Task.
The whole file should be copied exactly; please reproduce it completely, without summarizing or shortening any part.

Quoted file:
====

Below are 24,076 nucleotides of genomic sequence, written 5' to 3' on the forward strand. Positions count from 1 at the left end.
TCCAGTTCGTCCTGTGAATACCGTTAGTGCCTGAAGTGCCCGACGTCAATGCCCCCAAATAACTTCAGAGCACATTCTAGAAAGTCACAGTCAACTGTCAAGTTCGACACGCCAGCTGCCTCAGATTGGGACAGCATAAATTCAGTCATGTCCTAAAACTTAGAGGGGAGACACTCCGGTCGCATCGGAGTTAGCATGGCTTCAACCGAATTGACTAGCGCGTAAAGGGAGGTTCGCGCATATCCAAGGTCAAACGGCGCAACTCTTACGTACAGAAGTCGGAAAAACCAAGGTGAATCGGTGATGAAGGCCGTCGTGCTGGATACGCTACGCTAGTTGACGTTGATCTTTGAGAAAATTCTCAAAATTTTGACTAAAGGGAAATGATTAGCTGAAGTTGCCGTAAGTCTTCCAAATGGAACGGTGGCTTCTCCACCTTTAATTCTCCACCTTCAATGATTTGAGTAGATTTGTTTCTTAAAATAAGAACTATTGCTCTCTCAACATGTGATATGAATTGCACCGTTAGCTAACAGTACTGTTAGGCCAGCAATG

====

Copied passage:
Below are 24,076 nucleotides of genomic sequence, written 5' to 3' on the forward strand. Positions count from 1 at the left end.
TCCAGTTCGTCCTGTGAATACCGTTAGTGCCTGAAGTGCCCGACGTCAATGCCCCCAAATAACTTCAGAGCACATTCTAGAAAGTCACAGTCAACTGTCAAGTTCGACACGCCAGCTGCCTCAGATTGGGACAGCATAAATTCAGTCATGTCCTAAAACTTAGAGGGGAGACACTCCGGTCGCATCGGAGTTAGCATGGCTTCAACCGAATTGACTAGCGCGTAAAGGGAGGTTCGCGCATATCCAAGGTCAAACGGCGCAACTCTTACGTACAGAAGTCGGAAAAACCAAGGTGAATCGGTGATGAAGGCCGTCGTGCTGGATACGCTACGCTAGTTGACGTTGATCTTTGAGAAAATTCTCAAAATTTTGACTAAAGGGAAATGATTAGCTGAAGTTGCCGTAAGTCTTCCAAATGGAACGGTGGCTTCTCCACCTTTAATTCTCCACCTTCAATGATTTGAGTAGATTTGTTTCTTAAAATAAGAACTATTGCTCTCTCAACATGTGATATGAATTGCACCGTTAGCTAACAGTACTGTTAGGCCAGCAATG